The terms domicile and habitual residence often cause confusion among our clients. Simply put, domicile is the country you regard as your home. For most people, this is the country in which they were born. However, you can choose to change your domicile if you move to another state and regard that nation as your permanent home. Habitual residence, on the other hand, refers to the country in which your day-to-day life takes place. For example, your habitual residence may be where your work, hobbies, and social life takes place and where your children go to school. This is different from domicile – you could live in London during term time so that your children can attend school but consider your permanent home to be the country in which you where born.

In Pierburg v Pierburg [2019] EWFC 24, both spouses, who had been married for three decades, were German citizens. They had a Prenuptial Agreement which stated that Mrs Pierburg would not make any claims on her husband’s assets nor apply for spousal maintenance in the event they divorced.

Upon the breakdown of their marriage, Mrs Pierburg’s solicitor advised that a German court would likely uphold the terms of the Prenuptial Agreement. However, an English court could set aside the agreement and award her a generous financial settlement.

The couple lived in Switzerland and had a house in London. Upon leaving her husband, Mrs Pierburg moved into the London property. After six months, she filed for divorce in England arguing that she was habitually resident and domiciled in the UK. Her husband filed for divorce in Germany, stating that his wife had never given any indication that she regarded London as her permanent home.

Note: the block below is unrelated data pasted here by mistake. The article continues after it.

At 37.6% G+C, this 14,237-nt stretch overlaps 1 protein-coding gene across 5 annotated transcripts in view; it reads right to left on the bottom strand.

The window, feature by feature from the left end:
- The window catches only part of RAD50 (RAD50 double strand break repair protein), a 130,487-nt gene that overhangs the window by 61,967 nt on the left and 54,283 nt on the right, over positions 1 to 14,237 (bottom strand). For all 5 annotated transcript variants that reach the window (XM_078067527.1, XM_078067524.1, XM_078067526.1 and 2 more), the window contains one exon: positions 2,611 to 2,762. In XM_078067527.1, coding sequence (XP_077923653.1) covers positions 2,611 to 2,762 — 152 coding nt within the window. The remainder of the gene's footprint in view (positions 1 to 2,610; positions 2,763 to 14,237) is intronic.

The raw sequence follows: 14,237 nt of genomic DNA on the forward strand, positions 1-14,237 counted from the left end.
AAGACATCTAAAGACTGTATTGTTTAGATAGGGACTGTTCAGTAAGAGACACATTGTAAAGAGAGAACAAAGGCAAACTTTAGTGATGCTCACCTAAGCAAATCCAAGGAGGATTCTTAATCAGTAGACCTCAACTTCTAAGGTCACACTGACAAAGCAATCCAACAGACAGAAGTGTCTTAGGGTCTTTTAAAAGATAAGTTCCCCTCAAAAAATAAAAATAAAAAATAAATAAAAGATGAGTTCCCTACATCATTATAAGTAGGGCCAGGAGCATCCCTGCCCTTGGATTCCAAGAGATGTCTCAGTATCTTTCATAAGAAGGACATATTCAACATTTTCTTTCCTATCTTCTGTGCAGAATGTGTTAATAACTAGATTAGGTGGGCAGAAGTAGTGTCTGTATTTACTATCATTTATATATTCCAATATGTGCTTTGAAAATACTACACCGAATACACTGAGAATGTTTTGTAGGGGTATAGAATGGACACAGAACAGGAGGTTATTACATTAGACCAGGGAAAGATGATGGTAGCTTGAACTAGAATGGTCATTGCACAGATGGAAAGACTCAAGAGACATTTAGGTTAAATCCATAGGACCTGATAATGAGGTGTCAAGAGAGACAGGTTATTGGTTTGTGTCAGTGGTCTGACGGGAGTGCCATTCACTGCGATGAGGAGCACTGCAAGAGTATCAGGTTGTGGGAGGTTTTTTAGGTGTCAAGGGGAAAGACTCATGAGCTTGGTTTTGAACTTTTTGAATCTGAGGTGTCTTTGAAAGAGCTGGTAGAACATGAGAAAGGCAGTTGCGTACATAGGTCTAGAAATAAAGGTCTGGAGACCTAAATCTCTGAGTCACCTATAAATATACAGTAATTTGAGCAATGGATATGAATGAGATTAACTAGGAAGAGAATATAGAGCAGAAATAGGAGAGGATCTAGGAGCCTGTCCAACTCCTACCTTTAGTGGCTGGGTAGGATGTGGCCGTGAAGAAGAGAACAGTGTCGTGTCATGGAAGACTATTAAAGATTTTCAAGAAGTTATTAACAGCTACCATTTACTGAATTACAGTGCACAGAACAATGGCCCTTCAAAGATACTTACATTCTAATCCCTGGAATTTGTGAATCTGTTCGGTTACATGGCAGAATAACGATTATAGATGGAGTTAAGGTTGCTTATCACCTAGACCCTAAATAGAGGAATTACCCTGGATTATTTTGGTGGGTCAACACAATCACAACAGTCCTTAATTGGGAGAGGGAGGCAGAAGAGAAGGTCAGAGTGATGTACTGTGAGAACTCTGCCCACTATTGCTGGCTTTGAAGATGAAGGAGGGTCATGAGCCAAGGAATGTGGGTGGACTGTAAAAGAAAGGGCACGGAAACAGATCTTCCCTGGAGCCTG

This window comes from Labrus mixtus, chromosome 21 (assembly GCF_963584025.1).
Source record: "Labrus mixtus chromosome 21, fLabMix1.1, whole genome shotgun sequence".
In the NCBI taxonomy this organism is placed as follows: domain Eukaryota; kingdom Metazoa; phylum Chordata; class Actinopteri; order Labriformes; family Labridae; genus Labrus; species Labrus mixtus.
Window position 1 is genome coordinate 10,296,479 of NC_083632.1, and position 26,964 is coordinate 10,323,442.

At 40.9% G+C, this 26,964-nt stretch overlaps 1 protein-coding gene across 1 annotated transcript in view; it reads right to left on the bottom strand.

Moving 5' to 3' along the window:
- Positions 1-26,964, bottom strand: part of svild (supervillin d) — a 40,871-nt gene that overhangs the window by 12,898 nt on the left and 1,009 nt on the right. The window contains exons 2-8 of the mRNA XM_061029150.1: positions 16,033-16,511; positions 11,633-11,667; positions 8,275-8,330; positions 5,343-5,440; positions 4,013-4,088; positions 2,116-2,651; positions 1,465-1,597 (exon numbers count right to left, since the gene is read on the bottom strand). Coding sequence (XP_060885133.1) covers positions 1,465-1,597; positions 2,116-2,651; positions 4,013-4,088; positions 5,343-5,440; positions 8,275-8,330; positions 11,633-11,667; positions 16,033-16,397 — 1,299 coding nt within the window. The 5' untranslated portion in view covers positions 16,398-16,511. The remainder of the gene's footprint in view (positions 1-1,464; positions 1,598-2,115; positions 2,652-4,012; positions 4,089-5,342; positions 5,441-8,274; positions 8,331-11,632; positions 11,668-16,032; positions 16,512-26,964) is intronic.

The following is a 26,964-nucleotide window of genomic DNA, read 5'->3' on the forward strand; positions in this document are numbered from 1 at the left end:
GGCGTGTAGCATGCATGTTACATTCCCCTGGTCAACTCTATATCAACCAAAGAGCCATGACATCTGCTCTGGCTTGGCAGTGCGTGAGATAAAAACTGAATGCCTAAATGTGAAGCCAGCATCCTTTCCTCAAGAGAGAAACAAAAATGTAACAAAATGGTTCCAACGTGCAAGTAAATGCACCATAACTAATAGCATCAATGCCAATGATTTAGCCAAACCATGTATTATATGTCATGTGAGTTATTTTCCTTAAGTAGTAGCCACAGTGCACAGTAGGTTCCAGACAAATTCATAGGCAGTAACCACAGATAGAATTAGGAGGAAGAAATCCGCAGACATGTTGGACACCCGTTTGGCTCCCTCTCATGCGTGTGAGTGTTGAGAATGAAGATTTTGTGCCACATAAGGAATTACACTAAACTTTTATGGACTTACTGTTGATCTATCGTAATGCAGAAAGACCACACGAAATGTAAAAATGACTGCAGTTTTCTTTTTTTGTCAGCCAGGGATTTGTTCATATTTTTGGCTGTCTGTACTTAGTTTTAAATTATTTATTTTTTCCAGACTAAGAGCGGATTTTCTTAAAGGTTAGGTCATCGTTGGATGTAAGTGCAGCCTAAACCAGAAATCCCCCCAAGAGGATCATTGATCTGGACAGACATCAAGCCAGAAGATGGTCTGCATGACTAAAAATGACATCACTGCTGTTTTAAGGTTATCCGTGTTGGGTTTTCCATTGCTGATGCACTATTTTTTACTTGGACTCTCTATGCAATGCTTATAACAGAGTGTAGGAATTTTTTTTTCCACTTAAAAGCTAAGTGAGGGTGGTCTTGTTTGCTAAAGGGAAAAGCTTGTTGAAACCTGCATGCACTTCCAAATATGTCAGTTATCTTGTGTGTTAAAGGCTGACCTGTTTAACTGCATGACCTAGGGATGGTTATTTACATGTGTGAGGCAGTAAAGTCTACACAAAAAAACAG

After hearing the evidence, the Court ruled in Mr Pierburg’s favour. Previous case law held that, to establish habitual residence, a spouse had to be “habitually resident”, and not merely “resident” in the jurisdiction for the six or twelve months required before they could file for divorce. Evidence showed that before 2017, aside from the London home, Mrs Pierburg had no ties to the UK. Regular visits to London did not make her a habitual resident and as far as domicile was concerned, her emotional and physical ties clearly lay in Germany.

What is a Hemain Injunction?

Deriving from the Court of Appeal case of Hemain v Hemain [1988] 2 FLR 388, an Hermain injunction is a temporary interlocutory injunction that prevents one party in a divorce from trying to bring litigation proceedings in another country. For the Court to grant a Hemain Injunction, the party seeking the injunction must prove that their spouse acted vexatiously, oppressively, or unconscionably in purposely delaying litigation in England and Wales and advancing proceedings overseas to gain a legal advantage.

Final words

For international HNW couples, choosing the most favourable jurisdiction is often the first dispute to resolve when it comes to negotiating a financial settlement. A Divorce Solicitor who has extensive experience in international family law and HNW financial settlements will provide you with the best chance of securing the most advantageous jurisdiction to protect your interests when it comes to distributing matrimonial property and assets.

If you have any questions regarding this article, please call us on 0300 3732424.